Read more: Susan Rice withdraws from consideration as secretary of state

Early on in the job, I delivered a 50-page paper on Afghanistan to Rice. Before I could set it down on her desk, she asked, "What do you think of it?" I hadn't read a word and froze.

I soon found out that this was typical of Rice. She always asks people at all levels what they think; she's not concerned with hierarchy or status, just ideas. You see this in her strategy meetings, which always involve staff at all levels. You also see this when Rice tours foreign countries. She is just as interested in the stories of people on the streets as the proclamations of ministers—and often more so.

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As a diplomat, Rice can be extraordinarily charming. She can put new acquaintances instantly at ease. But she can just as easily snap them to attention.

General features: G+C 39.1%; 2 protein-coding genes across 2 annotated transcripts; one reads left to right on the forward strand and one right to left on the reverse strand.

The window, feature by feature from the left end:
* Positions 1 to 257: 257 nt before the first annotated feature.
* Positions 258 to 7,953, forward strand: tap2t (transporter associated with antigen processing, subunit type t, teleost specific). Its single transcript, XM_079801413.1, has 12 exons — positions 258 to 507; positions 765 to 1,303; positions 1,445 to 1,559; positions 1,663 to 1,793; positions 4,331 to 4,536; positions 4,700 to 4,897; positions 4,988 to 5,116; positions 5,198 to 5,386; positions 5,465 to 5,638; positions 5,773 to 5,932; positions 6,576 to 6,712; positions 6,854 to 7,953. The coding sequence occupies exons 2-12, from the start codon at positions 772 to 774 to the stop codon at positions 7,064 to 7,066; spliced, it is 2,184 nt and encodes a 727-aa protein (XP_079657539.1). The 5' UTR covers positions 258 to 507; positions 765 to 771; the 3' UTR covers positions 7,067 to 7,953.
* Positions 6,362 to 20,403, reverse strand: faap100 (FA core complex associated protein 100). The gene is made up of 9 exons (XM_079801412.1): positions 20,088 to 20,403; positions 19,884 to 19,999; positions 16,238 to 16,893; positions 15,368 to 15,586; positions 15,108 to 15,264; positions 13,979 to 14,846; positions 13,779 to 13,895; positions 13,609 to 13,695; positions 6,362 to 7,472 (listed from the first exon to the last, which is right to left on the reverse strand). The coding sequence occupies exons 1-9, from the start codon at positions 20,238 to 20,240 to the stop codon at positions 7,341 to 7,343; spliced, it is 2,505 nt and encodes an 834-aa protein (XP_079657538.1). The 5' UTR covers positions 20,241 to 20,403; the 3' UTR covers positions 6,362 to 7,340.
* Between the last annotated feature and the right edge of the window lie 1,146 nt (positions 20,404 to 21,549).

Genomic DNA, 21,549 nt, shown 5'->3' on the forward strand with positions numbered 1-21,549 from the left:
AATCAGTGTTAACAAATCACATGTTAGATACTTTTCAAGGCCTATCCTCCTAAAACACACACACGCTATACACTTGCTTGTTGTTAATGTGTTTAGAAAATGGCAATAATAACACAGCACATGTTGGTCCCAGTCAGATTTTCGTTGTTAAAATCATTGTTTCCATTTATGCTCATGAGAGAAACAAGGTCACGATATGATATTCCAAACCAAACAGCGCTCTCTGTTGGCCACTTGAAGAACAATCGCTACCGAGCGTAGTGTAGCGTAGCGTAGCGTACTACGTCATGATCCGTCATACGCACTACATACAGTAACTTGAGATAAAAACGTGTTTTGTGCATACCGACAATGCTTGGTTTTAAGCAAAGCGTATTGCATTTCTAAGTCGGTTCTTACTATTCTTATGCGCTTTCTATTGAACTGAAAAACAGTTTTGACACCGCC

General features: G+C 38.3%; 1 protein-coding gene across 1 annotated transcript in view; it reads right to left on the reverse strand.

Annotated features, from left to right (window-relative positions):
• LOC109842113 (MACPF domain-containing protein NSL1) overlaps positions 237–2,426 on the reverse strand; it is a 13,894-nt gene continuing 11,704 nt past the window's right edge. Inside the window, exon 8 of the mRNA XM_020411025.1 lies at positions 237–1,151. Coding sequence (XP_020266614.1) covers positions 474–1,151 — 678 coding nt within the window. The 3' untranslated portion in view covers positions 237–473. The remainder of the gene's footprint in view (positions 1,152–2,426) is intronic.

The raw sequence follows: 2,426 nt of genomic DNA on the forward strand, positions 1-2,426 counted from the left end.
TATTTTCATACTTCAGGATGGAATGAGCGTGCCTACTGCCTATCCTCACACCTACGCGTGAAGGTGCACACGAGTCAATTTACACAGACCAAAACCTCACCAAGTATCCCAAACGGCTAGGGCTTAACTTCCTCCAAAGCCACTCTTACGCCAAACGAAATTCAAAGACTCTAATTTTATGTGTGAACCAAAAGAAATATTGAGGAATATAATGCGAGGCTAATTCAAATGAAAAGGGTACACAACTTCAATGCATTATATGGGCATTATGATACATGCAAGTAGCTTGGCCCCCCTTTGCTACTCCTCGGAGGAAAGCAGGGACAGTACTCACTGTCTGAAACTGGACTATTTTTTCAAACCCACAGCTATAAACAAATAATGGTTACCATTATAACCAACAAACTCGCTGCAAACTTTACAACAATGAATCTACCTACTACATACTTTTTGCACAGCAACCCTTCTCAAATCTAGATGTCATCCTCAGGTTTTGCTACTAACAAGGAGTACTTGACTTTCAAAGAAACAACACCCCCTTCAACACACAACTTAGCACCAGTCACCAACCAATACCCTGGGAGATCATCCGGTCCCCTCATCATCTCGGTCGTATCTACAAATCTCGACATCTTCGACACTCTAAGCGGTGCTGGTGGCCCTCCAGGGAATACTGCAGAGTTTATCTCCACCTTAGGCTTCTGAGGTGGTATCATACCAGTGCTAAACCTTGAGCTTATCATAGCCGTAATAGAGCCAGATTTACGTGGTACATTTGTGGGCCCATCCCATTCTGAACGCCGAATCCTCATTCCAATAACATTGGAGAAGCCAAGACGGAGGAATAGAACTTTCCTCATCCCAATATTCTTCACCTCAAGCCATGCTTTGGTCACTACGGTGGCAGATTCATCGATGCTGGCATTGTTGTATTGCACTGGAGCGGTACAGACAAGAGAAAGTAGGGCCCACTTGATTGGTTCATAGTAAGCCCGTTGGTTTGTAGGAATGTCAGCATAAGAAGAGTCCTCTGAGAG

Rice has little patience for dissembling and her insistence on thorough preparation means that she invariably knows the subject matter as well as—and usually better than—her interlocutor. This enables Rice to move from charm to hard substance in an instant, getting to the heart of an issue quickly. Some people have criticized this aspect of Rice's personality as "undiplomatic." If diplomacy is the art of talking and doing nothing, then perhaps they're right. But that has never been Susan Rice.

Rice is in government because she believes in strengthening America and improving this world. Rice believes that advancing core principles serves U.S. interests in the long run. You can see this belief guiding her approach to issue after issue, in meeting after meeting.